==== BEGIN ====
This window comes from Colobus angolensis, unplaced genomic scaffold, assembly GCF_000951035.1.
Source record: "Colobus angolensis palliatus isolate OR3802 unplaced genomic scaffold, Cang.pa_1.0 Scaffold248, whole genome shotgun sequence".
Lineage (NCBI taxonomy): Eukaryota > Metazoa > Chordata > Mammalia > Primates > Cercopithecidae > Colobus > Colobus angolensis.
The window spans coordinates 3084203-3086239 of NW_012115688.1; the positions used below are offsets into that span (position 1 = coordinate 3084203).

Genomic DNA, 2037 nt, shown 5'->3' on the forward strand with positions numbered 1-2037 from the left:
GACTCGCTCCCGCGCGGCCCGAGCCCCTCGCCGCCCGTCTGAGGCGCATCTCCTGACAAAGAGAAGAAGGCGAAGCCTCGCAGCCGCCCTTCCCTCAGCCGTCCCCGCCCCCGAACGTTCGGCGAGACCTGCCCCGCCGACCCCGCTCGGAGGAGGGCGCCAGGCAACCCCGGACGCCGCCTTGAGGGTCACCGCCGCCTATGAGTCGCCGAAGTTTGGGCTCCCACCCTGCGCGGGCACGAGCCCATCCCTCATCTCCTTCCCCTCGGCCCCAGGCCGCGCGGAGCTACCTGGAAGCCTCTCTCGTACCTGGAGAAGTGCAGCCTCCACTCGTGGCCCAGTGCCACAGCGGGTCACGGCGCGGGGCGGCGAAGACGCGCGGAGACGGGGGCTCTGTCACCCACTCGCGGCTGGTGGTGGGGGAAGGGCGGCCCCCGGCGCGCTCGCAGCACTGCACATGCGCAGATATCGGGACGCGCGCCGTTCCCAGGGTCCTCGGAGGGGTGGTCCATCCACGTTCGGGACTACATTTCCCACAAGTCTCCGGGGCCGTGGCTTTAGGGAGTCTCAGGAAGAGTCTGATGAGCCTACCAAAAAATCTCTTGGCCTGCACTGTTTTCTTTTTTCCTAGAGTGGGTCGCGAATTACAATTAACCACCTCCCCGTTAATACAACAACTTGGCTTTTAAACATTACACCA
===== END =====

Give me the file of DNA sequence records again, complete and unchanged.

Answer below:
This window comes from Colobus angolensis, unplaced genomic scaffold, assembly GCF_000951035.1.
Source record: "Colobus angolensis palliatus isolate OR3802 unplaced genomic scaffold, Cang.pa_1.0 Scaffold248, whole genome shotgun sequence".
Lineage (NCBI taxonomy): Eukaryota > Metazoa > Chordata > Mammalia > Primates > Cercopithecidae > Colobus > Colobus angolensis.
The window spans coordinates 3084203-3086239 of NW_012115688.1; the positions used below are offsets into that span (position 1 = coordinate 3084203).

Genomic DNA, 2037 nt, shown 5'->3' on the forward strand with positions numbered 1-2037 from the left:
GACTCGCTCCCGCGCGGCCCGAGCCCCTCGCCGCCCGTCTGAGGCGCATCTCCTGACAAAGAGAAGAAGGCGAAGCCTCGCAGCCGCCCTTCCCTCAGCCGTCCCCGCCCCCGAACGTTCGGCGAGACCTGCCCCGCCGACCCCGCTCGGAGGAGGGCGCCAGGCAACCCCGGACGCCGCCTTGAGGGTCACCGCCGCCTATGAGTCGCCGAAGTTTGGGCTCCCACCCTGCGCGGGCACGAGCCCATCCCTCATCTCCTTCCCCTCGGCCCCAGGCCGCGCGGAGCTACCTGGAAGCCTCTCTCGTACCTGGAGAAGTGCAGCCTCCACTCGTGGCCCAGTGCCACAGCGGGTCACGGCGCGGGGCGGCGAAGACGCGCGGAGACGGGGGCTCTGTCACCCACTCGCGGCTGGTGGTGGGGGAAGGGCGGCCCCCGGCGCGCTCGCAGCACTGCACATGCGCAGATATCGGGACGCGCGCCGTTCCCAGGGTCCTCGGAGGGGTGGTCCATCCACGTTCGGGACTACATTTCCCACAAGTCTCCGGGGCCGTGGCTTTAGGGAGTCTCAGGAAGAGTCTGATGAGCCTACCAAAAAATCTCTTGGCCTGCACTGTTTTCTTTTTTCCTAGAGTGGGTCGCGAATTACAATTAACCACCTCCCCGTTAATACAACAACTTGGCTTTTAAACATTACACCA